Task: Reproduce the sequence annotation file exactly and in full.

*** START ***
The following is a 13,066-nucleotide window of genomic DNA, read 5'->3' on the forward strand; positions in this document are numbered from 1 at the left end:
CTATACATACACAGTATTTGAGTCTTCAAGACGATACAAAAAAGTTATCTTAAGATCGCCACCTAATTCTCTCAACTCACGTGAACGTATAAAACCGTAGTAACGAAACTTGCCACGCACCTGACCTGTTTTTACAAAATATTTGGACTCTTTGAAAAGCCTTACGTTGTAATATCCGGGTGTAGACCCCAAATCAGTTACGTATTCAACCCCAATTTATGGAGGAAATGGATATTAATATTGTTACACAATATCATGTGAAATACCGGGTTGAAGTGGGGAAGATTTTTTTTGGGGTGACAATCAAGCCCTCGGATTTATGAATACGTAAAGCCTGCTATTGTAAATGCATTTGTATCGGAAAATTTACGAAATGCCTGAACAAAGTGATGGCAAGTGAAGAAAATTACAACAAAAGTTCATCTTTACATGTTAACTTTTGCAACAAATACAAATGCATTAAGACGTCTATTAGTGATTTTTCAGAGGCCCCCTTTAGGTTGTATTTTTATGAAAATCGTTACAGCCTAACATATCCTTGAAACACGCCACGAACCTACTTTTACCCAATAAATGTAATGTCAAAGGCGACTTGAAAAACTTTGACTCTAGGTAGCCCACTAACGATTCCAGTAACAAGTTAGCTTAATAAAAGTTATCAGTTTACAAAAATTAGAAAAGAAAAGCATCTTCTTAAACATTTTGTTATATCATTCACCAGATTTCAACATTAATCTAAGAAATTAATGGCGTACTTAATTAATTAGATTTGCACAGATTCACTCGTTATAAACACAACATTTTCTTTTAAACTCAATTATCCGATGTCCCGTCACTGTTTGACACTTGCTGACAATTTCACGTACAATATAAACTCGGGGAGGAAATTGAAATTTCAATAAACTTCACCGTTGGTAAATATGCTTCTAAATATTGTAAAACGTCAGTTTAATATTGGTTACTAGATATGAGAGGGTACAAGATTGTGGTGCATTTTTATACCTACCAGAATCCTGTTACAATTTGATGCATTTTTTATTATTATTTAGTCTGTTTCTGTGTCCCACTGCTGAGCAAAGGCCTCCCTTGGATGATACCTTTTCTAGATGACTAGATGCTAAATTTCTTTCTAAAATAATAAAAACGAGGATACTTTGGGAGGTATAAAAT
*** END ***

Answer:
The following is a 13,066-nucleotide window of genomic DNA, read 5'->3' on the forward strand; positions in this document are numbered from 1 at the left end:
CTATACATACACAGTATTTGAGTCTTCAAGACGATACAAAAAAGTTATCTTAAGATCGCCACCTAATTCTCTCAACTCACGTGAACGTATAAAACCGTAGTAACGAAACTTGCCACGCACCTGACCTGTTTTTACAAAATATTTGGACTCTTTGAAAAGCCTTACGTTGTAATATCCGGGTGTAGACCCCAAATCAGTTACGTATTCAACCCCAATTTATGGAGGAAATGGATATTAATATTGTTACACAATATCATGTGAAATACCGGGTTGAAGTGGGGAAGATTTTTTTTGGGGTGACAATCAAGCCCTCGGATTTATGAATACGTAAAGCCTGCTATTGTAAATGCATTTGTATCGGAAAATTTACGAAATGCCTGAACAAAGTGATGGCAAGTGAAGAAAATTACAACAAAAGTTCATCTTTACATGTTAACTTTTGCAACAAATACAAATGCATTAAGACGTCTATTAGTGATTTTTCAGAGGCCCCCTTTAGGTTGTATTTTTATGAAAATCGTTACAGCCTAACATATCCTTGAAACACGCCACGAACCTACTTTTACCCAATAAATGTAATGTCAAAGGCGACTTGAAAAACTTTGACTCTAGGTAGCCCACTAACGATTCCAGTAACAAGTTAGCTTAATAAAAGTTATCAGTTTACAAAAATTAGAAAAGAAAAGCATCTTCTTAAACATTTTGTTATATCATTCACCAGATTTCAACATTAATCTAAGAAATTAATGGCGTACTTAATTAATTAGATTTGCACAGATTCACTCGTTATAAACACAACATTTTCTTTTAAACTCAATTATCCGATGTCCCGTCACTGTTTGACACTTGCTGACAATTTCACGTACAATATAAACTCGGGGAGGAAATTGAAATTTCAATAAACTTCACCGTTGGTAAATATGCTTCTAAATATTGTAAAACGTCAGTTTAATATTGGTTACTAGATATGAGAGGGTACAAGATTGTGGTGCATTTTTATACCTACCAGAATCCTGTTACAATTTGATGCATTTTTTATTATTATTTAGTCTGTTTCTGTGTCCCACTGCTGAGCAAAGGCCTCCCTTGGATGATACCTTTTCTAGATGACTAGATGCTAAATTTCTTTCTAAAATAATAAAAACGAGGATACTTTGGGAGGTATAAAAT